Studying in the swimming pool

ch.jpgA swimming pool can be a good place to study. Just ask Cyril.

“During exams, it helps quite a lot,” says Cyril, 16, a grade 11 student at St. John’s. “You get to focus on yourself, especially when you’re doing long distance training.”

Cyril, who took his first dip at age 3 with his grandparents while on a ski trip in Switzerland, does more than think about academics when he’s in the pool. He also thinks about swimming faster than he did the last time.

“It’s trying to improve yourself every time,” Cyril says. It’s working.

Cyril out-swam the competition in Antwerp last year to win gold and the 400m individual medley, becoming the Belgian champion at age 15. He also snared a bronze in the 400m freestyle, topping his personal best time by almost seven seconds.

Athletic success has its price, says Cyril, who started swimming competitively with the St. ch1.jpgJohn’s swim team six years ago before joining a club team with Braine-l’Alleud Waterloo Swimming. More recently he began swimming with a club in Brussels.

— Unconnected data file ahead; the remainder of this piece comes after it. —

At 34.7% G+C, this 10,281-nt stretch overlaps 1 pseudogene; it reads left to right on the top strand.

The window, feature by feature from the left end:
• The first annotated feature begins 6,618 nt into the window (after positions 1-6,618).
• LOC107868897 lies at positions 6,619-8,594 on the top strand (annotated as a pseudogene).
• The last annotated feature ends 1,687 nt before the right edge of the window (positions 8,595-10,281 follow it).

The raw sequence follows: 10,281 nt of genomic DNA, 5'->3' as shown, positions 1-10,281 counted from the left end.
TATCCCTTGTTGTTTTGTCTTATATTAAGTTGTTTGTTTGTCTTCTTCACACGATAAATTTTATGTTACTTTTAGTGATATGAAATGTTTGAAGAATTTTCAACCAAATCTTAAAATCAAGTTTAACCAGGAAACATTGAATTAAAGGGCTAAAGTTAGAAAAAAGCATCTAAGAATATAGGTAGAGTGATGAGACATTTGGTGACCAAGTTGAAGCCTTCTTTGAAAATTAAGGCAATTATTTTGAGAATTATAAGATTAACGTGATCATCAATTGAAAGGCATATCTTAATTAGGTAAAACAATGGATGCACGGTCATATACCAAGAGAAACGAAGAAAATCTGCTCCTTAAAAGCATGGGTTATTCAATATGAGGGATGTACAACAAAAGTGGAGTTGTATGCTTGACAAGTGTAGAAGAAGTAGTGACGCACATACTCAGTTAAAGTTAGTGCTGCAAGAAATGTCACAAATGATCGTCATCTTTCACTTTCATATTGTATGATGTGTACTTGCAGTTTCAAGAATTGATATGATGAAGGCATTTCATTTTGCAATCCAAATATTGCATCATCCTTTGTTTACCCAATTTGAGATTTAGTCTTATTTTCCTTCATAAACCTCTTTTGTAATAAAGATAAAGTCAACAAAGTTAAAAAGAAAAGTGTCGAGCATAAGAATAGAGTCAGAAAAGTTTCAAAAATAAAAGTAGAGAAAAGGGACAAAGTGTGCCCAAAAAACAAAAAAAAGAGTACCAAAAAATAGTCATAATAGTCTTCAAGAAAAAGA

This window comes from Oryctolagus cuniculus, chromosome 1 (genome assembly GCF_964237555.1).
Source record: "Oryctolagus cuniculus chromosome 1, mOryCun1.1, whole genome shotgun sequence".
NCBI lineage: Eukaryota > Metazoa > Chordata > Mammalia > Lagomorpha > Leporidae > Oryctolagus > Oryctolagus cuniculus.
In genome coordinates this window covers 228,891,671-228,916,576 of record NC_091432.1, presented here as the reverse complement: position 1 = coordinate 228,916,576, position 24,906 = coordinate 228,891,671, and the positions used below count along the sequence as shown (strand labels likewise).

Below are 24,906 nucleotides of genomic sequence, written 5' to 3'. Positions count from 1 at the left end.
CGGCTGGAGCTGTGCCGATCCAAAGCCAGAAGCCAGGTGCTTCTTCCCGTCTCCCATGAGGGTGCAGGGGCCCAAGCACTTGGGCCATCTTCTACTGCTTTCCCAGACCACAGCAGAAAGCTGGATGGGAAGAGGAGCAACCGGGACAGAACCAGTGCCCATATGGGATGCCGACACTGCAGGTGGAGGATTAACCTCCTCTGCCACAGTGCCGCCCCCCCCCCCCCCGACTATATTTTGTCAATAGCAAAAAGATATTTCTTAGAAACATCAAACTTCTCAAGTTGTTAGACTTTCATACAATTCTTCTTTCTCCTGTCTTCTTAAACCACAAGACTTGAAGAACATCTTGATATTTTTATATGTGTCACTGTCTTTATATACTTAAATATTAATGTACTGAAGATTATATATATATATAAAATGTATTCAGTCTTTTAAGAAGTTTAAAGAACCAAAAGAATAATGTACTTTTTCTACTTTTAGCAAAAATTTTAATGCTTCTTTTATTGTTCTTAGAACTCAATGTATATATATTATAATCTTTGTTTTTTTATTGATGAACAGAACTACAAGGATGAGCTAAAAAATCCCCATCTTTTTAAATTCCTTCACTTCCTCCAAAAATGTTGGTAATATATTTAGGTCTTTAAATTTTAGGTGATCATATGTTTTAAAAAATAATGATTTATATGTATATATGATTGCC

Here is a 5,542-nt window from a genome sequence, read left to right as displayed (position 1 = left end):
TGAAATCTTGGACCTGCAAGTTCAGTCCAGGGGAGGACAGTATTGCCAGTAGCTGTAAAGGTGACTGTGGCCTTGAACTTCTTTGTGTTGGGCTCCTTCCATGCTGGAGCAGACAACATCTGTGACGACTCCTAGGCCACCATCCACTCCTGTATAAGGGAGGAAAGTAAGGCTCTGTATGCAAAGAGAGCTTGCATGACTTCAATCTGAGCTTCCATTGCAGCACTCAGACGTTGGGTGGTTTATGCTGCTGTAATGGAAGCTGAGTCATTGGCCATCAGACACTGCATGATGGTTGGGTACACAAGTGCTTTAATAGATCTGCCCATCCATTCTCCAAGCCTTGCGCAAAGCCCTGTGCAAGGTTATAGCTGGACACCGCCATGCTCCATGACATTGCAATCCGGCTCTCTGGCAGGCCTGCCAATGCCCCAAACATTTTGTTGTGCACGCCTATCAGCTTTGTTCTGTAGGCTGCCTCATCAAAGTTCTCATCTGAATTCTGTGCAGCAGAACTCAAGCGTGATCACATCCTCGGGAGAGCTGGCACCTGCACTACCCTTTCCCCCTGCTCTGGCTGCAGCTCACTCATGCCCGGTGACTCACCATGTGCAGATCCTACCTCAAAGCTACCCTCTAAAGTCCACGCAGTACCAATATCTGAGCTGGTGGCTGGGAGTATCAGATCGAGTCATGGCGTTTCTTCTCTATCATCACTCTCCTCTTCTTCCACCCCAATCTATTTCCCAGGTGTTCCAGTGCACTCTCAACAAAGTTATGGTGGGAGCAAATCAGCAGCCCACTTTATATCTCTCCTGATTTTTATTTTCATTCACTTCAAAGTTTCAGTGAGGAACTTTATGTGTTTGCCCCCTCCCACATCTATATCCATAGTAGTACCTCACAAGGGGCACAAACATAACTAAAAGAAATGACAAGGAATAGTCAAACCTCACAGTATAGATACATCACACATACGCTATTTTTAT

Training in the pool consumes two hours every night, and he does two sessions on Saturdays. Then there are the dry land workouts in the gym. Not to be forgotten: the schedule of competitions. The season stretches from the beginning of September to the end of July.

“After training, I need sleep. All I really do is eat and then sleep,” Cyril says. “You can’t do any homework after training. At least I can’t.”

How does he balance it all? By putting all his academic projects and athletic routines into a notebook. And then sticking to the schedule and planning around those demands.

“It gets pretty automatic,” says Cyril. “It gives a big structural help to a person.”

Some weeks are better than others. But it requires that Cyril use study periods at St. John’s to focus on his homework and upcoming projects.

“I don’t wait until the day before to start it,” he stresses. “And you can’t just go to the movies at night with friends.”

Vohra - Hanson, Cyril (7814).jpgWhen he isn’t in classes, training, or studying, Cyril says he plays the piano after school with his grandmother. He used to take lunchtime lessons at St. John’s but has had to cut back to dedicate more time to schoolwork.

Swimming has taken him around Europe for competitions and training sessions. Where it will ultimately take Cyril is to be determined, but his goals include the European and world championships. Attending a university, likely in the United Kingdom or the United States of America, is also part of the plans.

The solution is simple, says Cyril. “I just need to improve my times.”

By Blake Dickinson, St. John’s volunteer writer